U.S. Department of Commerce

2012 Economic Census



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Due Date

February 12, 2013

Understanding the Census



1.  What is the Economic Census?

The Economic Census collects and produces our nation's most comprehensive and useful business statistics. It collects information about virtually every U.S. business and summarizes data for each industry and geographic area to publish a complete and accurate portrait of the American economy. The Census Bureau conducts an Economic Census every five years.
 

  • Virtually every business. The Economic Census includes nearly all U.S. business activities. The census excludes agriculture, government, most education, and some specialized activities (such as railroad, labor organizations and religious activities). The Economic Census also excludes private household activities.

  • Comprehensive business statistics. Census statistics describe the structure and functioning of our nation's economy, and illuminate hundreds of different industries and thousands of geographic areas. These data are relied on for sound business plans, effective economic development, and accurate economic indicator statistics.

  • The 2012 Economic Census is currently underway; the most recent completed census provides information for calendar year 2007 at American Fact Finder.

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2.  Why is this census important?

The Economic Census is important because it produces comprehensive "snapshots" of our economy and our most widely used business statistics. Census statistics feature economy-wide coverage, exceptional accuracy, encyclopedic detail, and historic comparability. These data are used in private sector business plans, public policy development, and statistical program quality control. Examples of data users and uses include:

  • Individual businesses. Small and large businesses use census statistics to develop business plans, locate facilities, define markets, assess competition, attract investment, manage sales, and evaluate efficiency.

  • Business organizations. Industry professionals, economic analysts and business reporters use census statistics to assess industry growth and change, prepare economic forecasts, define legislative priorities, and produce education materials.

  • Program agencies. Federal, state and local agencies use census statistics to design economic development and regulatory programs, evaluate program effects, conduct trade negotiations, and prepare revenue and spending plans.

  • Statistical agencies. Federal, local, and other statistical agencies use census statistics to validate and update key performance measures, including Federal measures of total domestic production, business productivity, and capacity utilization.

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3.  Why does the government conduct the Economic Census?

The Economic Census provides official measures of output for industries and geographic areas, and serves as the cornerstone of the nation's economic statistics, providing key source data for the Gross Domestic Product (GDP) and other indicators of economic performance.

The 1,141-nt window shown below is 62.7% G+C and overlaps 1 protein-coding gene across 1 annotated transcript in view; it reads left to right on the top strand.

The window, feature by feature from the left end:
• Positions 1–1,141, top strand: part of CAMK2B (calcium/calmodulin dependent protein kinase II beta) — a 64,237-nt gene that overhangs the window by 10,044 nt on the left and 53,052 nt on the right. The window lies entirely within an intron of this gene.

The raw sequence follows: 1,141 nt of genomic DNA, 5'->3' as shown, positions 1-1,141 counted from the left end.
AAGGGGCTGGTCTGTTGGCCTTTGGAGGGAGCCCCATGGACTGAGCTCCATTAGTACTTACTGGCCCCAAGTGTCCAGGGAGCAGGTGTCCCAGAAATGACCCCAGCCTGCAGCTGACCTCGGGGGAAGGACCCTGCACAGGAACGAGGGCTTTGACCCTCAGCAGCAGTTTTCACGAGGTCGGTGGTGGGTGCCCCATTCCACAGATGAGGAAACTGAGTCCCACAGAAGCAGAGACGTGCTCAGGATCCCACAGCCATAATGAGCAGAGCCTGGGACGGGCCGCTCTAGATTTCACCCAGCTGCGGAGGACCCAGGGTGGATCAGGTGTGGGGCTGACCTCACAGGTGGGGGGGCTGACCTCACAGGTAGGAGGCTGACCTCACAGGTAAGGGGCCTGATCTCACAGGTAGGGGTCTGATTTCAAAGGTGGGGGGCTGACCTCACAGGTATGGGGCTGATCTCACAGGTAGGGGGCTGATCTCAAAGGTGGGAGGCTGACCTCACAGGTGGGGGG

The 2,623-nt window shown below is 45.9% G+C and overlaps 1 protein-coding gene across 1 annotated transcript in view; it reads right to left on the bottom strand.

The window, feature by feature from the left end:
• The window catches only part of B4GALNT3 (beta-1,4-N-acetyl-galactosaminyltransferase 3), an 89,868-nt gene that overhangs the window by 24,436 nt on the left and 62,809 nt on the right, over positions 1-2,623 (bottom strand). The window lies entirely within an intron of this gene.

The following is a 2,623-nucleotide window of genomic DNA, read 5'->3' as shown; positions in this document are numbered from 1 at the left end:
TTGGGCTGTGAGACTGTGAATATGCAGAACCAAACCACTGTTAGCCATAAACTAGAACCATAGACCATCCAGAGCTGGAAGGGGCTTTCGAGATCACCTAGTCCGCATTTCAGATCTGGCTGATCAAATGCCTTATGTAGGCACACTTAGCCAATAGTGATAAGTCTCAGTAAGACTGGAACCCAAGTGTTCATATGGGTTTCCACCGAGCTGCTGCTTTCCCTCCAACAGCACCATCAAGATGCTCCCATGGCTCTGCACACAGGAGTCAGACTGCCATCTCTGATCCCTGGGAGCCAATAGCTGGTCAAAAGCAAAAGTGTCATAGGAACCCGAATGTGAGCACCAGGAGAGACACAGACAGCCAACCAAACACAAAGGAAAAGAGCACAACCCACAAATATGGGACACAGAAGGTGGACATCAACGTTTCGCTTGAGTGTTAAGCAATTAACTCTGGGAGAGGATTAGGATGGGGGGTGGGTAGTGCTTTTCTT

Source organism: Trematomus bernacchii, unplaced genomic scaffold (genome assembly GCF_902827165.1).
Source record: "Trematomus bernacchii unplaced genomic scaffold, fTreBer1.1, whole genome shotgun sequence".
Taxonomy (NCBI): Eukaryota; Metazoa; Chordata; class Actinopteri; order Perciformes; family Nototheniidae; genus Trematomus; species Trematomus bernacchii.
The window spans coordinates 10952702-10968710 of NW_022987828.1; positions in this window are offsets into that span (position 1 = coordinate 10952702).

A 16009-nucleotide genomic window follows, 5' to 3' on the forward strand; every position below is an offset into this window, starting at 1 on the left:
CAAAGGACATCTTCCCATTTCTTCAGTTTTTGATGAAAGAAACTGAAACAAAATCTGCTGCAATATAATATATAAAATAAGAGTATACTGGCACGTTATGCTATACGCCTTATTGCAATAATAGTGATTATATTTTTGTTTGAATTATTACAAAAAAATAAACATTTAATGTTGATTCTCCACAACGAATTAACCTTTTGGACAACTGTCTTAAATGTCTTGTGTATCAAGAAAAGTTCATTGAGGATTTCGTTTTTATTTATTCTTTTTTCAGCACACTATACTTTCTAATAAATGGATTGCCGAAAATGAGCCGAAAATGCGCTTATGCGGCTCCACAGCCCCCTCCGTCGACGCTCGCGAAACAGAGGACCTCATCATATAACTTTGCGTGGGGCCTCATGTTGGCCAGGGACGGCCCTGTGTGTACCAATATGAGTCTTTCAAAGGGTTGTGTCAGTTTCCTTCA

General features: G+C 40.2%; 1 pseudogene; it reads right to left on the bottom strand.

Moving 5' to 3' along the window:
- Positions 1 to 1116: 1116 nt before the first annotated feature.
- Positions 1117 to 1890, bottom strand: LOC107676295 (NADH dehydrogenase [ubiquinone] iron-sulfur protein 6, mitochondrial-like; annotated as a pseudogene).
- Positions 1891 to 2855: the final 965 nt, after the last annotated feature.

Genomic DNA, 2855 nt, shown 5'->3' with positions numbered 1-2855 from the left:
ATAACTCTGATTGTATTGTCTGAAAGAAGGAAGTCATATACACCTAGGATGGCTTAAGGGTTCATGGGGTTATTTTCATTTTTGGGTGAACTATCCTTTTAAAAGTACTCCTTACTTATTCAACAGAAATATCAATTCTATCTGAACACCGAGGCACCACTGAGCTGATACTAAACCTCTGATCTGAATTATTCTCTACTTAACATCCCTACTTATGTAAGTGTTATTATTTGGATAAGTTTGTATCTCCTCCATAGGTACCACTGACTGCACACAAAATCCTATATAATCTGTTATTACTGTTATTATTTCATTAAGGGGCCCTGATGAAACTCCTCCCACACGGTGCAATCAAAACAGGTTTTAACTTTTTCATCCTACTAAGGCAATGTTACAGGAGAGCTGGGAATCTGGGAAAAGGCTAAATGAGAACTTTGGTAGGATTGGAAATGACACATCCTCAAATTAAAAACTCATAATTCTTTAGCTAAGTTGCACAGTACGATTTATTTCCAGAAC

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4.  Is completing the Economic Census mandatory?

Yes. Federal law requires you to complete your Economic Census form and return it to the Census Bureau. The United States Code, Title 13, establishes these requirements, applies them to company managers, business owners, and employees, and authorizes penalties for those who do not cooperate. High quality census statistics, including profiles of each U.S. industry and locality, depend on information from each business that receives a 2012 Economic Census form.

  • Statistical purpose. Penalty authority is provided to assure high quality U.S. business statistics. It is not intended to coerce businesses or produce revenue.
     
  • No exemptions. The Census Bureau has no authority to exempt or excuse individual businesses from the legal requirement to answer the Economic Census.
     
  • No compensation. The Census Bureau has no authority or funds to reimburse, or otherwise compensate businesses for answering the Economic Census.
     
  • Authorized penalties. The United States Code, Title 13, Chapter 7, coupled with the Sentencing Reform Act of 1984, Title 18, Section 3561, authorizes fines of up to $5000 per form for refusing to answer the census, and up to $10,000 for willfully providing false information.

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5.  Will my answers be confidential?

Yes. Federal law guarantees the confidentiality of information you provide on your census form. The United States Code, Title 13, restricts who can see your information, limits how they can use it, and provides stiff established penalties for any violations. In addition, your information is exempt from disclosure under the Freedom of Information Act, and any file copies you retain are immune from legal process.

  • Restricted access. Your information will be seen only by persons who are sworn to uphold the confidentiality provisions of Title 13. The penalty for any violation is a fine of up to $5,000, imprisonment for up to 5 years, or both.
     
  • Limited use. Persons who are authorized to access your information can use it only for statistical purposes. They cannot use it for regulatory or other purposes, to disclose information about you or your business, or to share it with any unauthorized person.
     
  • Protected Information. Census publications contain only aggregated statistics that combine information from many businesses. They do not identify individual businesses or their operations, and they are carefully reviewed to prevent unintended disclosure.

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Source: U.S. Census Bureau | EC2012 BHS Team |   Last Revised: July 30, 2013 12:47:37